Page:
> seems very much tied to the development environment Macromedia sells.
> Furthermore, this issue of liberation through programming seems somewhat
> more Romantic than it needs to be. One of the linguistic issues which
> programming languages have made so apparent is the citational dimension of
> all languages, be they social, mathematical, or programmatic. "A software
> artist re-uses the language of modernist abstraction and design ­
> lines and geometric shapes ...." Similarly, programmers very often learn to
> program by copying and modifying other programs and, on a more abstract
> level, algorithms. (Beth Stryker and I delivered a paper earlier this year
> at CAA in Philadelphia which sketched out some relations between
> programming algorithms and notions of space and representation in general.)
> Advanced programmers use these same techniques. They also utilize software
> libraries (talked about earlier in the case of Quicktime) which contain
> code which can be referenced ("called") from within one's (own) code. In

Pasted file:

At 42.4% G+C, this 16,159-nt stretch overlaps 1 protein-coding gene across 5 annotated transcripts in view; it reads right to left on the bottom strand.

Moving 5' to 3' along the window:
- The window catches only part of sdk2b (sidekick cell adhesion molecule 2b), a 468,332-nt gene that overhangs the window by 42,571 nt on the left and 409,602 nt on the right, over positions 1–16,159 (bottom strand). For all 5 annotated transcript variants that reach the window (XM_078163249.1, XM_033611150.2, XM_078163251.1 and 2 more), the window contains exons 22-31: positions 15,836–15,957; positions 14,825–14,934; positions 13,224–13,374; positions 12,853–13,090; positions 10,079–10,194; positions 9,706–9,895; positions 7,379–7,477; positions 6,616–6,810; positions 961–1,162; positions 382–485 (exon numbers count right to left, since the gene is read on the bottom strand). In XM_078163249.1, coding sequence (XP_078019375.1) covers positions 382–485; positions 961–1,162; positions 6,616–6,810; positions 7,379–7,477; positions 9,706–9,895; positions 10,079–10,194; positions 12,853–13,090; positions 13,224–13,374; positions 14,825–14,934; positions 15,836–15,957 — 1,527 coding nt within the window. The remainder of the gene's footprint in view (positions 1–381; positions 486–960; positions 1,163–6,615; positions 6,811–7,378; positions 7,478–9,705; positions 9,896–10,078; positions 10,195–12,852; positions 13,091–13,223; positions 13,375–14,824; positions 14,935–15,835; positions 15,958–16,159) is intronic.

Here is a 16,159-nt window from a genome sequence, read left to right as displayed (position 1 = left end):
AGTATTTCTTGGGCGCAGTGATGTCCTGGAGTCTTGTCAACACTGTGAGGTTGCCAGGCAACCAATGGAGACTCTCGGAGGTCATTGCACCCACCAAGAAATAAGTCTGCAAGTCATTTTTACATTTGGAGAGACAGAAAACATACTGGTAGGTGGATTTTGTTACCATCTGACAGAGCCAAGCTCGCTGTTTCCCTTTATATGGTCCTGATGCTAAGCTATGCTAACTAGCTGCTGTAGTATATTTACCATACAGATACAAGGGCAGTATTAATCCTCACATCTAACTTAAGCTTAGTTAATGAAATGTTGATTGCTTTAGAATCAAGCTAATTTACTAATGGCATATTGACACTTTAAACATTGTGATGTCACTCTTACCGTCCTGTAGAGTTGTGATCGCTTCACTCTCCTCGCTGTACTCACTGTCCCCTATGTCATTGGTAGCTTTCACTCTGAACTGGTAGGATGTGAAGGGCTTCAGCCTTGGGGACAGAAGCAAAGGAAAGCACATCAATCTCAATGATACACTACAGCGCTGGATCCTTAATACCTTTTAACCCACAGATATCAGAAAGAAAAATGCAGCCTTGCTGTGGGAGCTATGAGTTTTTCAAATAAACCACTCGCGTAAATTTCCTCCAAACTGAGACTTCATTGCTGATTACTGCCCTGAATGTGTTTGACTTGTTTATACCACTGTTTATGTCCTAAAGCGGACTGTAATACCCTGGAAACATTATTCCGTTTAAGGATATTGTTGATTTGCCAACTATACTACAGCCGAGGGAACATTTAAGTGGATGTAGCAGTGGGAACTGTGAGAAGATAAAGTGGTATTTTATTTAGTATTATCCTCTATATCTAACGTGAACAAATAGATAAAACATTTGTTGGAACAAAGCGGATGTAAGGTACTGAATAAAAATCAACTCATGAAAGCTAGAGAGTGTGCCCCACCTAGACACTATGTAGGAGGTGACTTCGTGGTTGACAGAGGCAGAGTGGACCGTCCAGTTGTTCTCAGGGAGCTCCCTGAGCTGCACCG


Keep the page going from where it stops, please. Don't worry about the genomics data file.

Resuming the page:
> other words, programmers are always already indebted to other programmers.
> The whole GNU project depends on this structure of debt. I don't disagree
> that there is an element of liberation to be studied here, but it is not a
> simple one, and certainly not one that is merely oppositional.
> While it is true that Flash currently is implemented upon a vector-based
> set of routines, your use of its attributes to characterize all software
> art is simply synecdoche.
> "A software artist re-uses the language of modernist abstraction and design ­
> lines and geometric shapes, mathematically generated curves and outlined
> color fields ­ to get away from figuration in general, and cinematographic
> language of commercial media in particular. Instead of photographs and clips
> of films and TV, we get lines and abstract compositions. In short, instead
> of QuickTime, we use Flash."
> There is no reason that software art cannon use/create "images" in the
> narrowly defined sense of "pictures," or any other form we identify from
> our experiences with so-called old-media. Through software one can create
> images or effect any number of sensuous phenomena. Your position vis-a-vis
> the "modernism" effected by the Flash protocol, which is designed to
> deliver compressed animation over relatively narrow bandwidth seems to me
> mistakes technological limitations for an iconoclastic morality.
> Sawad

Prof. Lev Manovich
University of California San Diego, Visual Arts Department, 0084,
9500 Gilman Drive, La Jolla, CA 92093-0084, U.S.A

URL: www.manovich.net
Email: manovich@ucsd.edu
+1 (858) 8221012